Single-Inductor, Positive-Output Buck/Boost Converter Uses No RSENSE Controller

The LTC1625 No RSENSE controller can be used in a power-converter topology that is capable of both up and down conversion and requires only a single inductor. An example of such a circuit, shown in Figure 1, provides a 12V output with inputs that can range from 18V down to 6V. All of the circuitry to the left of the inductor is identical to that of a typical buck converter implemented with the LTC1625. However, the output (right) side of the inductor is also switched, using an additional pair of MOSFETs (M3 and M4). During the first phase of each cycle, switches M1 and M3 are on while M2 and M4 are off. The input voltage is applied across the inductor and its current increases. In the second phase, M1 and M3 are turned off while M2 and M4 are turned on. Current is then delivered to the output with VOUT applied across the inductor.

Figure 1. Single-inductor, positive-output buck-boost converter.

This type of converter has several significant differences compared to the buck topology that is usually used with the LTC1625. First, the duty cycle relationship is now equal to VOUT/(VIN + VOUT). When VIN is equal to VOUT, a fifty percent duty cycle is required to balance the volt-seconds across the inductor. Second, both the input and output capacitors must filter a square pulse current. This increases the required power handling capability of the output capacitors. Finally, the average value of the inductor current is equal to the sum of the input and output currents. Thus, the inductor is larger than that required by a pure buck or boost converter. This last point also has a bearing on the current-limit behavior.

The LTC1625 uses MOSFET VDS sensing to control the inductor current peaks. Thus, the controller limits the average value of the inductor current rather than the output current in this topology. Because the input current varies as VIN is changed, the limit on output current depends upon the input voltage. With VIN = 12V, the maximum output current is about 3.3A. Efficiency of the circuit is shown in Figure 2.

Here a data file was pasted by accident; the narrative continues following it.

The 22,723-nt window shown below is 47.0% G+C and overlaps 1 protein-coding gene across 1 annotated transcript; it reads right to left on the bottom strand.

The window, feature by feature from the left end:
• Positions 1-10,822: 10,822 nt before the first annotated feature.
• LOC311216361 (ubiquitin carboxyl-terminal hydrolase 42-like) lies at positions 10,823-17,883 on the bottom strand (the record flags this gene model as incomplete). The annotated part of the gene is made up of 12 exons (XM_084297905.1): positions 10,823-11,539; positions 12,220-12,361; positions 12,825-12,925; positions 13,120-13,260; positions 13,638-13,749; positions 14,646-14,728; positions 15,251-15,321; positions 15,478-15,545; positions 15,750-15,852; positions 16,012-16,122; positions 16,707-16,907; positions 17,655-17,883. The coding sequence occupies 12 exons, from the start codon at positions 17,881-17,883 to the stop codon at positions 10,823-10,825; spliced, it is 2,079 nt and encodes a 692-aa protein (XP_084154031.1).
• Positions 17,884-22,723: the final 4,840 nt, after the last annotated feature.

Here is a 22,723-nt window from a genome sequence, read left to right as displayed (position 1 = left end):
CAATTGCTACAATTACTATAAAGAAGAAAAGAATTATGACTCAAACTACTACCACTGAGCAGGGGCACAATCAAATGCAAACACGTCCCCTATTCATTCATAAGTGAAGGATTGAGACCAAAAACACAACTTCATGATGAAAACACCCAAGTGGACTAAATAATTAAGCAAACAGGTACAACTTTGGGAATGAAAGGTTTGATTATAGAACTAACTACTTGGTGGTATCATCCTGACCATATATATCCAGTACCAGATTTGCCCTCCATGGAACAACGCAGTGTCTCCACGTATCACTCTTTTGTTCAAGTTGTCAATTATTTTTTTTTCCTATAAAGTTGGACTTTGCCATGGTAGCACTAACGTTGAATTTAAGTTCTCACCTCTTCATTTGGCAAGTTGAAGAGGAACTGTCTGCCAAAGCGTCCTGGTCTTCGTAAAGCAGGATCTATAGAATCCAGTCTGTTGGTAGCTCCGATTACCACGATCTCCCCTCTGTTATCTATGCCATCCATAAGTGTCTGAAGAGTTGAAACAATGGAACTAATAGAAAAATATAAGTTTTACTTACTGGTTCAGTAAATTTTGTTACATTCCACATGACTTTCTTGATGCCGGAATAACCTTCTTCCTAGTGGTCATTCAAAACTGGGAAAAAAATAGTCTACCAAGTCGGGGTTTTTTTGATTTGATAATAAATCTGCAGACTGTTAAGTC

Figure 2. Efficiency vs load current for Figure 1’s circuit.

Nonoverlapping control signals for the switches M2 and M4 are generated from the LTC1625 and buffered by an LTC1693-2 dual MOSFET driver. Note that the control signal for the PFET M4 must be able to swing between ground and VOUT. Thus, the inverting half of the LTC1693-2 is powered from a diode-OR between INTVCC (for start-up) and VOUT.

Several simplifications are possible for this circuit. The switch node can be connected directly to M3’s gate, provided that VIN remains below the maximum rated gate voltage. This eliminates R1, C1, Z1, D2 and the buffer portion of U2. The second stage could also be made nonsynchronous by replacing D2 with a larger diode, such as an MBRD835L, and eliminating M4, D4, D5, C2 and the inverting portion of U2. Nonsynchronous operation reduces the peak efficiency by two to three percent.



Chris Umminger